If you are looking at automating the execution of SQL Server Integration Services .dtsx packages, then there are a few options at your disposal. The recommended and most streamlined route is to utilise the SSIDB catalog and deploy your packages to the catalog from within Visual Studio. This gives you additional flexibility if, when working with SQL Server 2016 or greater, on whether to deploy out single or multiple packages together. An alternative approach is to deploy your packages to the file system and then configure an Agent Job on SQL Server to execute the job based on a schedule and with runtime settings specified. This is as simple as selecting the appropriate dropdown option on the Agent Job Step configuration screen and setting the Package source value to File system:

Deploying out in this manner is useful if you are restricted from setting up the SSISDB catalog on your target SQL Server instance or if you are attempting to deploy packages to a separate Active Directory domain (I have encountered this problem previously, much to my chagrin). You also have the benefit of utilising other features available via the SQL Server Agent, such as e-mail notifications on fail/success of a job or conditional processing logic for job step(s). The in-built scheduling tool is also pretty powerful, enabling you to fine tune your automated package execution to any itinerary you could possibly conjure up.

I encountered a strange issue recently with a DTSX package configured via the SQL Agent. Quite randomly, the package suddenly started failing each time it was scheduled for execution, with the following error generated in the log files:

Failed to decrypt an encrypted XML node because the password was not specified or not correct. Package load will attempt to continue without the encrypted information.

The issue was a bit of a head-scratcher, with myself and a colleague trying the following steps in an attempt to fix the issue:

  • Forcing the package to execute manually generated the same error – this one was a bit of a longshot but worth trying anyway 🙂
  • When executing the package from within Visual Studio, no error was encountered and the package executed successfully.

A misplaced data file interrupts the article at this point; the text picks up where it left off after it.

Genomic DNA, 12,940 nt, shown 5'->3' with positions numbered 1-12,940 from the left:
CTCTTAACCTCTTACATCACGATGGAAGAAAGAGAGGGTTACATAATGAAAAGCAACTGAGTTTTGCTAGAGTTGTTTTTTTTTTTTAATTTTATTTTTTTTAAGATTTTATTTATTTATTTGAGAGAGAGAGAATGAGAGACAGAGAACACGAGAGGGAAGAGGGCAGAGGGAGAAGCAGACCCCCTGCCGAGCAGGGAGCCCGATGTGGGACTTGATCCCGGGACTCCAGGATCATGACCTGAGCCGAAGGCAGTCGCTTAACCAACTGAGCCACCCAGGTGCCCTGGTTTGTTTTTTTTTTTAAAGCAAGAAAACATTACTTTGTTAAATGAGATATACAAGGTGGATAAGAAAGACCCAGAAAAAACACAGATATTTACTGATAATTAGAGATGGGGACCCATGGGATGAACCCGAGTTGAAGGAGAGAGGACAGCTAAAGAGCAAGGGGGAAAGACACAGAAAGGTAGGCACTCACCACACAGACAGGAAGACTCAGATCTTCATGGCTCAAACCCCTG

• After replacing the package on the target server with the package just executed on Visual Studio (same version) and manually executing it, once again the same error was thrown.

In the end, the issue was resolved by deleting the Agent Job and creating it again from scratch. Now, if you are diagnosing the same issue and are looking to perform these same steps, it may be best to use the Script Job as option within SQL Server Management Studio to save yourself from any potential headache when re-building your Job’s profile:

Then, for good measure, perform a test execution of the Job via the Start Job at Step… option to verify everything works.

I am still stumped at just what exactly went wrong here, but it is good to know that an adapted version of the ancient IT advice of yore can be referred back to…

Perhaps one of the most fiendish aspects of working with SQL Server Integration Services (SSIS) is the inevitable data transformation/conversion issues that get thrown up, even as part of relatively simplistic Extract, Transform & Load (ETL) packages. It doesn’t help as well if, having come from a strictly T-SQL focused background, you are then having to familiarise yourself with the differently named data types that SSIS has in comparison to SQL Server. Ultimately, whether you are still a noobie or season veteran in creating .dtsx packages, you should never be disheartened if you find yourself having to tackle data conversion issues during package development – put another way, there is always going to be a new system or data file format that comes out of nowhere to test your patience 🙂